Review by Underground Film Journal
Horns and Halos, which opened the 9th New York Underground Film Festival, is a documentary by married filmmakers Suki Hawley and Michael Galinsky about the intrigue surrounding the publication of the controversial book Fortunate Son, a biography of George W. Bush. The book was originally published by St. Martin’s Press in 1999, subsequently pulled off the bookstore shelves by them after controversy arose over a passage accusing Bush of being a convicted drug user and then re-published by a little artsy boutique outfit in New York City called Soft Skull Press.
What makes Horns and Halos a successful documentary is that the filmmakers did an excellent job of remaining amazingly unbiased towards the subject matter. While watching the movie, I got the impression that Bush supporters would dismiss everyone involved in the book’s publication as a complete wacko and reject any criticisms made against the president in the film; and that anti-Bush activists would find the issues brought up by the book to be damning evidence against him. Personally, I think the truth lies, as the saying goes, somewhere in-between.
The author of Fortunate Son is Arkansas author J.H. Hatfield who, despite appearing slightly off-kilter, seems like an intensely earnest man who just wanted to be taken as a serious author. Previous to his infamous work, Hatfield was the writer of unauthorized biographies of Ewan McGregor and Patrick Stewart, as well as guides to TV shows like Star Trek, Lost in Space and The X-Files.
The main focus of the film, however, is Sander Hicks, the garrulous and determined CEO of Soft Skull Press and re-publisher of “Fortunate Son.” It makes sense that Horns and Halos would spotlight Sander over Hatfield, though, since the movie seems like a very low-budget affair and Hawley, Galinsky and Hicks are all NYC residents while Hatfield lived all the way in Arkansas.
But what’s interesting about all four participants — the filmmakers and their subjects — is that they all seem to be people who have stumbled onto a subject that’s bigger than themselves. There’s a lot of information presented in and lurking around the fringes of Horns and Halos that I really think would have been better served by someone with a bigger budget, for example Michael Moore who can afford a team of researchers; travel freely around the country and also possibly have the balls to charge the White House and demand interviews with Bush and Karl Rove, whose name figures prominently in Hatfield’s research but whom the filmmakers don’t go into much detail on.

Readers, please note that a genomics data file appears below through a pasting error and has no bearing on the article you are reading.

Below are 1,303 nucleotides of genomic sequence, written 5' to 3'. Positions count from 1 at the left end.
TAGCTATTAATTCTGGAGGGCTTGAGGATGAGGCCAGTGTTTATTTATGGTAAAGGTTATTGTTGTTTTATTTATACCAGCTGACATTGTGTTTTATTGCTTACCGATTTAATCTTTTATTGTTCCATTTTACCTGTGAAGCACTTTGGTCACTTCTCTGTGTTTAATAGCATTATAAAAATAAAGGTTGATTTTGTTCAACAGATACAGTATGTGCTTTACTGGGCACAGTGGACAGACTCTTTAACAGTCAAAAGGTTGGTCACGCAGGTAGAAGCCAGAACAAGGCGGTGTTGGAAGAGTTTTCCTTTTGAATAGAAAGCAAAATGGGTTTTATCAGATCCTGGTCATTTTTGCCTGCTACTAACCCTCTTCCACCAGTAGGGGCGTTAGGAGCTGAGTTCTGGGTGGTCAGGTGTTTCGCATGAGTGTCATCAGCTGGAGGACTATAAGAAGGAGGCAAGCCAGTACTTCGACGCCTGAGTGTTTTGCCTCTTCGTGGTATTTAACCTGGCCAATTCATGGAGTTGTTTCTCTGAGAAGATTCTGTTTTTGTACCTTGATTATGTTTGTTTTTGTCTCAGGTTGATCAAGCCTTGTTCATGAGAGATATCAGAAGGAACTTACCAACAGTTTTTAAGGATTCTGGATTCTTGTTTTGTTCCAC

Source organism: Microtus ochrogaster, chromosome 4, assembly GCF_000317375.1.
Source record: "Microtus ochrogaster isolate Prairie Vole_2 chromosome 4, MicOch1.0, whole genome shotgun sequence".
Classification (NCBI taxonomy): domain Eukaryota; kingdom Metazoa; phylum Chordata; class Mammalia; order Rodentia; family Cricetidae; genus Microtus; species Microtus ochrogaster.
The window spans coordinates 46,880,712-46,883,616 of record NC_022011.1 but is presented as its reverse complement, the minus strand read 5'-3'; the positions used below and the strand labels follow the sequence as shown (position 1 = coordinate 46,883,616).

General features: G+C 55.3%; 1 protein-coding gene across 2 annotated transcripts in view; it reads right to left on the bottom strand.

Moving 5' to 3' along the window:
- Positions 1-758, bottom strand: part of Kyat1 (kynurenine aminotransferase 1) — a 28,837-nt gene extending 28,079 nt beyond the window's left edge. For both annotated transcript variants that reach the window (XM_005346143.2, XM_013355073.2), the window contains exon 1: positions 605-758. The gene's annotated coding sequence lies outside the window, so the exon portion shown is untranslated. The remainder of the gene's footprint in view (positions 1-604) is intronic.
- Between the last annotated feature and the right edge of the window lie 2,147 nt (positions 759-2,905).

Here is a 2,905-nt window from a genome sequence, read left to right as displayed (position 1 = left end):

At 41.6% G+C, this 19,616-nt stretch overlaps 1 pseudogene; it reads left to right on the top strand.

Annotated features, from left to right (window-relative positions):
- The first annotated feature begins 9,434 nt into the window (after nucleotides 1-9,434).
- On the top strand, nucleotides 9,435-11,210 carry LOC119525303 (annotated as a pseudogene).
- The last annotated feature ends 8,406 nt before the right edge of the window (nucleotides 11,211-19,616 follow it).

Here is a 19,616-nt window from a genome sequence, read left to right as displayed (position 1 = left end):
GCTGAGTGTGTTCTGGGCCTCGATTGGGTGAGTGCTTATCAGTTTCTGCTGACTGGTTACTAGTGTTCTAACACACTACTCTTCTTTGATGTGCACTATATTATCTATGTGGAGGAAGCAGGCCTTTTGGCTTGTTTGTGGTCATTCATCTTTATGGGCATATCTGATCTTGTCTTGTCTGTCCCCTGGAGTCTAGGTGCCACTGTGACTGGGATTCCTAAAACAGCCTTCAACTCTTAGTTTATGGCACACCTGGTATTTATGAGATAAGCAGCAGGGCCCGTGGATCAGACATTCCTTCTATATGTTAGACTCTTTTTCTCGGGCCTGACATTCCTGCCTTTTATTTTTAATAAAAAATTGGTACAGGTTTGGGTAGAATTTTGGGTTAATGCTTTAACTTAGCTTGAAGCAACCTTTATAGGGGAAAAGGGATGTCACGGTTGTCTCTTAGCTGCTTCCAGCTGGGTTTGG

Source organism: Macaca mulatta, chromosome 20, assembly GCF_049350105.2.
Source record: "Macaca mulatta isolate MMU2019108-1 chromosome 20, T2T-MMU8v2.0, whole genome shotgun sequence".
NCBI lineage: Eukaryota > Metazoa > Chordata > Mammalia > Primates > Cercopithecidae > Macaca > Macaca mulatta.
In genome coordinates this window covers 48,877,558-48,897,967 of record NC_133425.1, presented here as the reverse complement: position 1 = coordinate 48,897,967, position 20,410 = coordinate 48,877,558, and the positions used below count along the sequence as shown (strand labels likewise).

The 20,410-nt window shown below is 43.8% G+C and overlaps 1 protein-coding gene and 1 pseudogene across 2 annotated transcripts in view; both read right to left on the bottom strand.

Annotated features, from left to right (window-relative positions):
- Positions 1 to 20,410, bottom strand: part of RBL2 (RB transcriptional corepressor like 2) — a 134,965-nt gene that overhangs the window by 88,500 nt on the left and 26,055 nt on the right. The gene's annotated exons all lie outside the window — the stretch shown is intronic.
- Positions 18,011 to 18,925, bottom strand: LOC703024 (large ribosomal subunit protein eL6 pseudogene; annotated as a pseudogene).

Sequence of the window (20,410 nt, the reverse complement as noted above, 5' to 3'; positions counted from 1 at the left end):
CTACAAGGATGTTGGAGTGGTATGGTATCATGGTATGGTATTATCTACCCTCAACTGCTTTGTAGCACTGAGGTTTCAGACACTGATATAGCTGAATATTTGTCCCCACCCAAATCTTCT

But that doesn’t mean that this film shouldn’t be seen and that Galinsky and Hawley’s approach isn’t entirely successful. The real winner of the movie, even though he isn’t in the film as much as I would have liked, is Hatfield. I think the film, at the very least, redeems his character, which got so maligned in the public forum that it eventually led him to commit suicide in 2001.
It is true that Hatfield was an ex-felon. He served five years in prison after being convicted of conspiracy to murder in 1988. But he also may have been a victim of a greedy publisher who forced him to include in his book the unsubstantiated rumor that Bush was convicted of cocaine possession in 1972.
The drug charge story is a complicated one and rather than me recount it here, a good overview of it is included in a new preface by Sander Hicks in Fortunate Son, which is also available to read on Soft Skull Press’s website. While the preface is interesting, it does make one or two slips, especially in not footnoting key passages, e.g. the statement, “[Bush] blurted out at a press conference that he hadn’t done drugs since 1974.” Little details like that can bug me and prevent me from agreeing with a story 100%. (Alas, since the writing of this review, Hicks’ preface is no longer available, but there is a new forward by Mark Crispin Miller.)
The same goes for all of Horns and Halos. I do think having a little bit more of Hatfield in the flick would have made things a lot more clearer, especially considering the scope of the subject. After the NYUFF screening of the film, Hicks and Galinsky did a brief Q&A session together (Hawley was absent as she had just given birth to a daughter) and I thought it really sad that Hatfield couldn’t be there to see the finished film and accept the applause from the audience that would have greeted him. I think he would have been the hit of the festival.
Most library system members can watch the full film on Kanopy.